God not only foresees the free acts of men; sometimes He influences them. Thus Scripture tells us, “The king’s heart is in the hand of the LORD, like the rivers of water; He turns it wherever He wishes” (Proverbs 21:1). Rehoboam’s refusal to listen to the people is said to be from the Lord, so that He might fulfill the promise He made to Jeroboam to give him the ten northern tribes of Israel (1 Kings 12:15; cf. 11:29-39). The Bible says that God stirred up the king of Assyria’s spirit to take the Reubenites, Gadites, and half the tribe of Manasseh into captivity (1 Chronicles 5:26). The Bible also says that He stirred up the spirit of the Philistines and the Arabians against King Jehoram of Judah to invade his palace and capture his possessions and most of his sons (2 Chronicles 21:16-17).
A Theological Evaluation
Boyd says, “If God foreknew that Adolf Hitler would send six million Jews to their death, why did he go ahead and create a man like that? If I unleash a mad dog I am certain will bite you, am I not responsible for my dog’s behavior?” (Boyd, page 10). Boyd believes that God didn’t know what Hitler would be like when He created him. But why didn’t God catch on to what Hitler was doing, once he had started murdering the Jews, and stop him? Claiming divine ignorance of future events doesn’t let God “off the hook” once the events start to happen. Since both views of God come under the criticism Boyd levels at the traditional view, perhaps it is wiser to let God be God rather than trying to determine what is or is not proper for God to know and to do!
Those who teach the Open View of God must deny that God foreknows who will be saved. Boyd says, “So too, in Romans 8:29 Paul is saying that the church as a corporate whole was in God’s heart long before the church was birthed. But this doesn’t imply that he knew who would and would not be in this church ahead of time” (Boyd, page 48).
One has only to reflect upon Romans 8:29-30 to realize that this interpretation is not correct. “For whom He foreknew, He also predestined … . Moreover whom He predestined, these He also called; whom He called, these He also justified; and whom He justified, these He also glorified.” Does God justify groups or individuals? Romans 3:26 describes God as “the justifier of the one who has faith in Jesus,” and Romans 3:28 states, “Therefore we conclude that a man is justified by faith apart from the deeds of the law.” God does not justify groups; He justifies individuals. But these individuals were not only justified; they were also foreknown.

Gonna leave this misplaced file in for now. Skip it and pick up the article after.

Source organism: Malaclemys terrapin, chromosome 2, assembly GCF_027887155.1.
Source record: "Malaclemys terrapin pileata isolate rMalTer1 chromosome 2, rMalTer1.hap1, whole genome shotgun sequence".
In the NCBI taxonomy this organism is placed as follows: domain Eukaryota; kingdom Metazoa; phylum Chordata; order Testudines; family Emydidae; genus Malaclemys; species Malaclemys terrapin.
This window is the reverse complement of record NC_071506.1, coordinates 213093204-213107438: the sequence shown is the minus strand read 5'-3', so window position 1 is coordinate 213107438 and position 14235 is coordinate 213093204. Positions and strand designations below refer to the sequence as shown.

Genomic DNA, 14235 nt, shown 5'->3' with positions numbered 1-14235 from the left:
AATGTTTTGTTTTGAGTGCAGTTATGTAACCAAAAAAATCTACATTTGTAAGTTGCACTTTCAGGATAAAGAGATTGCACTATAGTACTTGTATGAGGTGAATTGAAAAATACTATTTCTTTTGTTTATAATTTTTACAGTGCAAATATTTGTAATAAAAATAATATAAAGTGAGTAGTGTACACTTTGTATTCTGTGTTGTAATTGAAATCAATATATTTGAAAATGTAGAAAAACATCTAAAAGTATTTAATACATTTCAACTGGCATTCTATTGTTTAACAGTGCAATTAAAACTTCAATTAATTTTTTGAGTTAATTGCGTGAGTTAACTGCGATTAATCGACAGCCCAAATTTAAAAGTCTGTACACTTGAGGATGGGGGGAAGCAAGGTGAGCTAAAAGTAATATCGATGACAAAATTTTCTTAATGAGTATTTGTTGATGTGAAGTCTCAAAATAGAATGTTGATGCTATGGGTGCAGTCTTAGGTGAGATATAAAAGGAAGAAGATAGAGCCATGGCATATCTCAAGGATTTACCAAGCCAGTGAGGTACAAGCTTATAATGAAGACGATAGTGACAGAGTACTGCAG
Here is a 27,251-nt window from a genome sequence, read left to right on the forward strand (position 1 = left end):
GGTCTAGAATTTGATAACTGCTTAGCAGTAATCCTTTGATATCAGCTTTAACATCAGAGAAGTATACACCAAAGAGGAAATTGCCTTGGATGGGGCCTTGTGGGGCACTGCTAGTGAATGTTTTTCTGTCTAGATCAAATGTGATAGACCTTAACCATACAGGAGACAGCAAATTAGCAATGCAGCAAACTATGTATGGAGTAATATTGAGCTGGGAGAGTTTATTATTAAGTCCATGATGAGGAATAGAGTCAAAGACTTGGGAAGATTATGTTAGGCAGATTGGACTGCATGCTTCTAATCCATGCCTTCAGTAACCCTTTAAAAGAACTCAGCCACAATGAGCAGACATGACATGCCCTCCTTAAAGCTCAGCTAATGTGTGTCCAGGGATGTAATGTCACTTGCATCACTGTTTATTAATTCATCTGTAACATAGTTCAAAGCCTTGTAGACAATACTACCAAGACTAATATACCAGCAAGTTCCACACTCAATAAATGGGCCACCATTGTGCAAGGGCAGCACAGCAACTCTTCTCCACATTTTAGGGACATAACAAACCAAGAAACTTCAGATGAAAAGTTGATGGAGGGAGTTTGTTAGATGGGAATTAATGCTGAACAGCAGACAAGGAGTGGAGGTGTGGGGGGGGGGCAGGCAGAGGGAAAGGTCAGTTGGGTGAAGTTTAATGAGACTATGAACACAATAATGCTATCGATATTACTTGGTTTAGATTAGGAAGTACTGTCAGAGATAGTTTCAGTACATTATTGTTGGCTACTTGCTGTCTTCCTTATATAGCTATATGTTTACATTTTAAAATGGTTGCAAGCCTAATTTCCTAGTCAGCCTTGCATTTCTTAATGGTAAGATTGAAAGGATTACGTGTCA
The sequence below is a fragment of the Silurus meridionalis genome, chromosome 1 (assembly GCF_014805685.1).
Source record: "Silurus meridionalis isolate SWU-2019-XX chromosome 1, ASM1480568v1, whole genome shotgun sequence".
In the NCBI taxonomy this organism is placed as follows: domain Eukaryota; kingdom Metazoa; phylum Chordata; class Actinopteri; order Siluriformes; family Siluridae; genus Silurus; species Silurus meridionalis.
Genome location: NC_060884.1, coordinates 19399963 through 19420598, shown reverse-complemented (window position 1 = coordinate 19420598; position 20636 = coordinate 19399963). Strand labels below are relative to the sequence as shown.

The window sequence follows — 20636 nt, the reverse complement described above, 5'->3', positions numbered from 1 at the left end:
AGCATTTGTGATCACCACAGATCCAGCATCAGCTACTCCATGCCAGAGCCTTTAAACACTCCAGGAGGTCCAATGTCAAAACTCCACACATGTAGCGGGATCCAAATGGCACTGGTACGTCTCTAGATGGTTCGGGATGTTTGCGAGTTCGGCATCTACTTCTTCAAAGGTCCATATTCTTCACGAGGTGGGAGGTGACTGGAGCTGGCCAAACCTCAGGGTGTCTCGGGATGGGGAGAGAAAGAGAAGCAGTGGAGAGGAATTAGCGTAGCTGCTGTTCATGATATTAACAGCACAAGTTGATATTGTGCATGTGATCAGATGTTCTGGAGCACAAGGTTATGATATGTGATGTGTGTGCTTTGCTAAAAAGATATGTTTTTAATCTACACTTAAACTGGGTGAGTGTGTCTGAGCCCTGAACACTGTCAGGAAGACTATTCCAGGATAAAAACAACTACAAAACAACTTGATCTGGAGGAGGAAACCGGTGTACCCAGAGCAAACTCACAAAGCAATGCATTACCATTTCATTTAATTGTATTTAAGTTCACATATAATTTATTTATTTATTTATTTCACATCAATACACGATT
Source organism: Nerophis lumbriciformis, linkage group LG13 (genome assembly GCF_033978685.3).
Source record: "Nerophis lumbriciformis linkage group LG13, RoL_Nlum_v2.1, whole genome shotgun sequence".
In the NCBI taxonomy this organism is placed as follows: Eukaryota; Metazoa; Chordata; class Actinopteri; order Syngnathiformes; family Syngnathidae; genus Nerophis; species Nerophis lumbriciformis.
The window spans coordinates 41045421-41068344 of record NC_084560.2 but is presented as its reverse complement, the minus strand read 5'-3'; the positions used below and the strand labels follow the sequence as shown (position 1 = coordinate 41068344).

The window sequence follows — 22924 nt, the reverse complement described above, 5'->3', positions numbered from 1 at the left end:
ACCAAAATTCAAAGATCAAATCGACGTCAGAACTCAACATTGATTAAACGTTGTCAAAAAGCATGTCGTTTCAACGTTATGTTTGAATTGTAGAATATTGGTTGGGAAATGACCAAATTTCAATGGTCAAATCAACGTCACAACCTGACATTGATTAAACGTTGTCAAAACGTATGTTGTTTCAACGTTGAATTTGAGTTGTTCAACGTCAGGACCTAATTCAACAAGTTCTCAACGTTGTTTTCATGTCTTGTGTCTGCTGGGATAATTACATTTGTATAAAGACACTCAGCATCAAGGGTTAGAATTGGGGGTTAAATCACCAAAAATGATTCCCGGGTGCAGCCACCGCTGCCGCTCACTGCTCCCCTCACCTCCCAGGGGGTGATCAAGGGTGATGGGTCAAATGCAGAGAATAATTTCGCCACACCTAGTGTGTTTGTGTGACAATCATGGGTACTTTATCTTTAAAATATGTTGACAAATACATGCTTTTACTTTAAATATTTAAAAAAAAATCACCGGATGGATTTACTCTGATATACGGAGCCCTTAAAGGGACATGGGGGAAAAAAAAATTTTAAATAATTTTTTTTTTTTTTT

Does God know everything—including the choices people will freely make? If so, He is in control of each circumstance we face. If He doesn’t, then there are times when He is caught off guard, times when He does not anticipate and ingeniously outmaneuver His opponents, times when He does become frustrated. Do we really believe that all things work together for good? Is God in control of everything that happens? If so, now is the time for Christians to publicly affirm their belief in the traditional view of God, recognizing that this is the authentic teaching of God’s Word. “Oh, the depth of the riches both of the wisdom and knowledge of God! How unsearchable are His judgments and His ways past finding out! For who has known the mind of the LORD? Or who has become His counselor? Or who has first given to Him and it shall be repaid to him? For of Him and through Him and to Him are all things, to whom be glory forever. Amen” (Romans 11:33-36).
|Myron J. Houghton is the Senior Professor of Systematic Theology and director of the Master of Arts Theological Studies program at Faith Baptist Theological Seminary. He taught at Denver Baptist Bible College and Theological Seminary before coming to Faith in 1983.|